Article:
12 July 2010

Irrationality's Upside pt1: Business Analyst Bonuses

Dan Ariely'sThe Upside of Irrationality: The Unexpected Benefits of Defying Logic at Work and at Home (Hardcover)(2010)A few nights ago I started reading The Upside of Irrationality by Dan Ariely. If this sounds familiar, its because a few weeks ago I posted about his first book, Predictably Irrational. These are two fabulous books that unknowingly give you a great deal of insight into the economics of projects (and yes, there is an economics side to all projects, but don't think that means its boring!)

Chapter 1 focused on bonuses and their effect on our performance. The basic principle here, and I'm trying not to ruin anything for you, is that offering low (1 day of pay) or moderate (2 weeks worth of pay) bonuses result in relatively the same level of performance on cognitive tasks. Offering high levels of bonus (5 months worth of pay) results in significantly lower levels of performance. If you want to understand why this is, read the book. :) But this chapter got me thinking about how we measure and reward performance for project people. This post will focus on the business analyst side of the equation and I'll hit up project managers in the next post, then end the series with a post about how I believe bonuses should be paid out for people who spend most of their lives in ProjectLand (its similar to DisneyLand, with a cast of crazy characters, but far fewer bright colors).

Bonus Failures

If you're a BA like me and you get your quarterly or yearly bonus, you are often left scratching your head about how companies put together incentive plans. Right now, my bonus structure is tied to the operations function because the development team I work for creates software for the operations team. Sounds logical, right? Well, maybe.

Much of the bonus structure is about driving sales but when you look at the application we develop, very little of it actually focuses on driving extra sales. I can think of two different types of upsells that our order takers must walk through in order to save an order, but if you watch order takers in action, they most always blow right through the upsells. Many do ask the questions even if the system prompts are ignored, but it is rare when you look at the logs that they do anything to drive actual sales.

So what am I to do? Well, I focus on the smaller side of the bonus structure, on finding ways to cut costs. Even small percentage changes in labor and raw materials can make a big impact on the bonus structure, even if the change is smaller than an increase in sales.

But even then, my impact is still relatively small. I can build all the tools in the world, I can help the operations support area create the best training material for our software, but I can not force the field operations team to actually use it as designed. One of the things that has most amazed me in this job is the number of creative, and often counter-productive ways my users find around the controls we build.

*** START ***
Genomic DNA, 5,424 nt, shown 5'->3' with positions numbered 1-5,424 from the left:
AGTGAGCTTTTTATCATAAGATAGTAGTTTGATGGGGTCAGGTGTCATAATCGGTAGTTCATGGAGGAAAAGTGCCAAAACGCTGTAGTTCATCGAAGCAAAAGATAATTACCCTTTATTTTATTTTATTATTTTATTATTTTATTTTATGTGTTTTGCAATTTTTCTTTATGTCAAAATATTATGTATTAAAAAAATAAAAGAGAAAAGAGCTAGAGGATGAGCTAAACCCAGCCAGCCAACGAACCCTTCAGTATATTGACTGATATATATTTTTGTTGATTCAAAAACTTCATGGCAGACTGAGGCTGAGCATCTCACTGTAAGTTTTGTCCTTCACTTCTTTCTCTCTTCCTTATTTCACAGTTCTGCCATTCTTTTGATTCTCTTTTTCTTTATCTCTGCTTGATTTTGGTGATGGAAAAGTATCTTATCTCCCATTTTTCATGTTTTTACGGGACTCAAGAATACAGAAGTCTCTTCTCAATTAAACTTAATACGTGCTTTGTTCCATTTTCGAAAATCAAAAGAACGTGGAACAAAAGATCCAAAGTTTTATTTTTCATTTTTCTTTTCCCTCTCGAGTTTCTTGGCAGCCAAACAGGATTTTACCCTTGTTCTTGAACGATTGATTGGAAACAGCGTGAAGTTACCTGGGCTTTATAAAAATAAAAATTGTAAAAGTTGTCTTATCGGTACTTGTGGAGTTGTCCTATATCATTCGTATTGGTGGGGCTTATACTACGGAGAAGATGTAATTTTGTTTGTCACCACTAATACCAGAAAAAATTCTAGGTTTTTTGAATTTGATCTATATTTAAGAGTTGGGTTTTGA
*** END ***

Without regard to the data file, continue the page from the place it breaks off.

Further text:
Potential Alternatives

Despite the initial thought that aligning my job with operations is logical, it really is irrational. But how then should the company measure my performance if they don't tie it to operations outcomes? Well, I can think of a few ways:

My first thought was that you could tie my bonus to the accuracy of the requirements I elicit from stakeholders, but if I only elicit one requirement and it is correct, is that worthy of my entire bonus? If I elicit 1,000 and only one is right, but that one is worth more than triple the other 999 combined, do I not get any bonus?

But even if you found a correct formula, how do you even know what the 'right' requirement is? What is a 'right' requirement today may be completely wrong after it has been implemented, especially for projects that have a long timeline in industries where the business environment changes rapidly.

Even if you got the requirements 'right' by 'skating to where the puck will be', who measures if this is right? The first thought would be stakeholders, but they have enough trouble knowing what their requirements should be, so what makes us think they would be any better at measuring what was done right? Maybe our people managers could do the measurement, but if we're shared resources, would they even know? Our project managers might be able to do this, but if you're like me and have seen requirements produced by project managers, you're probably frightened at even the thought of that. (No offense PMs, you'd HATE my project plans!)

Having other BAs rate your requirements accuracy might be a possibility, but it that is a fox guarding the hen house. The possibility of collusion among a group as honest as BAs is still high, even if it is unintentional because you don't want to be seen as disparaging a fellow practitioner's work product.

What other problem methods do you see that would be really bad bonus structures for BAs? Let us know in the comments. Stay tuned for the next post in this series which discusses Project Managers and their bonus structure.

1 comment:

  1. Oh, this one of my pet peeves, bonuses based on individual or departmental "performance". To me, this inspires more competition than co-operation in a company. I have seen cases where costs have been shunted from one area to another in the hunt for the bonus.

    A few companies have figured this out; they calculate each person's bonus based on the overall company's performance. Clearly the higher up you are, the more you get, but that's how salaries work, so it makes sense.

    I remember reading the football novel North Dallas Forty, where the main (cynical) character says that he didn't care if the team won or lost as long as he had a good game. Is that how your company to work?